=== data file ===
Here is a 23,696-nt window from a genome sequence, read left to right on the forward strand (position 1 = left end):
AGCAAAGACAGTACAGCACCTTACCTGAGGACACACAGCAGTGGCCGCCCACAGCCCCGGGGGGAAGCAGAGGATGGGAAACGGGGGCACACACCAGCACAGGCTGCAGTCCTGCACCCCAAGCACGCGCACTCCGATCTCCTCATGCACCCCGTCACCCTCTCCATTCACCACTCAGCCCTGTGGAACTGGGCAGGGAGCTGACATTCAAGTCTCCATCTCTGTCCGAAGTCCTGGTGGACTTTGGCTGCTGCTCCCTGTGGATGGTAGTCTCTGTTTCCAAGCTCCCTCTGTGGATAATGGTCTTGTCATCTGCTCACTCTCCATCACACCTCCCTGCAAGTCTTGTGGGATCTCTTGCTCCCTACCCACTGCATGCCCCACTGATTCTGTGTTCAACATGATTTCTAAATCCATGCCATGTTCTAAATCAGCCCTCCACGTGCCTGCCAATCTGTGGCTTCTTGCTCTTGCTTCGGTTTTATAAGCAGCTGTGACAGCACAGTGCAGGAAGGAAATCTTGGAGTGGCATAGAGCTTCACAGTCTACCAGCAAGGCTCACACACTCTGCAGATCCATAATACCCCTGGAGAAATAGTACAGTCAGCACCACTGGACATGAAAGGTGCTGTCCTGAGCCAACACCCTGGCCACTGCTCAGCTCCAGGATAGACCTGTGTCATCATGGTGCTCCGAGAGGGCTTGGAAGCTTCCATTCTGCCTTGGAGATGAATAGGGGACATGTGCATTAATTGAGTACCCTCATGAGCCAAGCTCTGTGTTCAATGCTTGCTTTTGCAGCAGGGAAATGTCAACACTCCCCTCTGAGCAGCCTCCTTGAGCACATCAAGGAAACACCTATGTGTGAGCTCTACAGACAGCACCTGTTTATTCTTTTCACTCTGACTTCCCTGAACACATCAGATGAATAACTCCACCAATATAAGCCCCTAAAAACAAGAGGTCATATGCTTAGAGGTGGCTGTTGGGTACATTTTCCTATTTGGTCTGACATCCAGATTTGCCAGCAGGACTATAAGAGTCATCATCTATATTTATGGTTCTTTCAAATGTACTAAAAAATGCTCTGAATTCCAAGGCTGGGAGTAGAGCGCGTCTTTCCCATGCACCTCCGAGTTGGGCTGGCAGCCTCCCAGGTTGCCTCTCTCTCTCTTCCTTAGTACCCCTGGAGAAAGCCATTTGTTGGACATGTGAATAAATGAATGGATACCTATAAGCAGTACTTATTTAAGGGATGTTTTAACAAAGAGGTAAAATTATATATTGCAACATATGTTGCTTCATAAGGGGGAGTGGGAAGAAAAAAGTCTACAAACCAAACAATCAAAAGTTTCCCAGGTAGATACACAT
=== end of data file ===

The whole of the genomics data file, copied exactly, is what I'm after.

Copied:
Here is a 23,696-nt window from a genome sequence, read left to right on the forward strand (position 1 = left end):
AGCAAAGACAGTACAGCACCTTACCTGAGGACACACAGCAGTGGCCGCCCACAGCCCCGGGGGGAAGCAGAGGATGGGAAACGGGGGCACACACCAGCACAGGCTGCAGTCCTGCACCCCAAGCACGCGCACTCCGATCTCCTCATGCACCCCGTCACCCTCTCCATTCACCACTCAGCCCTGTGGAACTGGGCAGGGAGCTGACATTCAAGTCTCCATCTCTGTCCGAAGTCCTGGTGGACTTTGGCTGCTGCTCCCTGTGGATGGTAGTCTCTGTTTCCAAGCTCCCTCTGTGGATAATGGTCTTGTCATCTGCTCACTCTCCATCACACCTCCCTGCAAGTCTTGTGGGATCTCTTGCTCCCTACCCACTGCATGCCCCACTGATTCTGTGTTCAACATGATTTCTAAATCCATGCCATGTTCTAAATCAGCCCTCCACGTGCCTGCCAATCTGTGGCTTCTTGCTCTTGCTTCGGTTTTATAAGCAGCTGTGACAGCACAGTGCAGGAAGGAAATCTTGGAGTGGCATAGAGCTTCACAGTCTACCAGCAAGGCTCACACACTCTGCAGATCCATAATACCCCTGGAGAAATAGTACAGTCAGCACCACTGGACATGAAAGGTGCTGTCCTGAGCCAACACCCTGGCCACTGCTCAGCTCCAGGATAGACCTGTGTCATCATGGTGCTCCGAGAGGGCTTGGAAGCTTCCATTCTGCCTTGGAGATGAATAGGGGACATGTGCATTAATTGAGTACCCTCATGAGCCAAGCTCTGTGTTCAATGCTTGCTTTTGCAGCAGGGAAATGTCAACACTCCCCTCTGAGCAGCCTCCTTGAGCACATCAAGGAAACACCTATGTGTGAGCTCTACAGACAGCACCTGTTTATTCTTTTCACTCTGACTTCCCTGAACACATCAGATGAATAACTCCACCAATATAAGCCCCTAAAAACAAGAGGTCATATGCTTAGAGGTGGCTGTTGGGTACATTTTCCTATTTGGTCTGACATCCAGATTTGCCAGCAGGACTATAAGAGTCATCATCTATATTTATGGTTCTTTCAAATGTACTAAAAAATGCTCTGAATTCCAAGGCTGGGAGTAGAGCGCGTCTTTCCCATGCACCTCCGAGTTGGGCTGGCAGCCTCCCAGGTTGCCTCTCTCTCTCTTCCTTAGTACCCCTGGAGAAAGCCATTTGTTGGACATGTGAATAAATGAATGGATACCTATAAGCAGTACTTATTTAAGGGATGTTTTAACAAAGAGGTAAAATTATATATTGCAACATATGTTGCTTCATAAGGGGGAGTGGGAAGAAAAAAGTCTACAAACCAAACAATCAAAAGTTTCCCAGGTAGATACACAT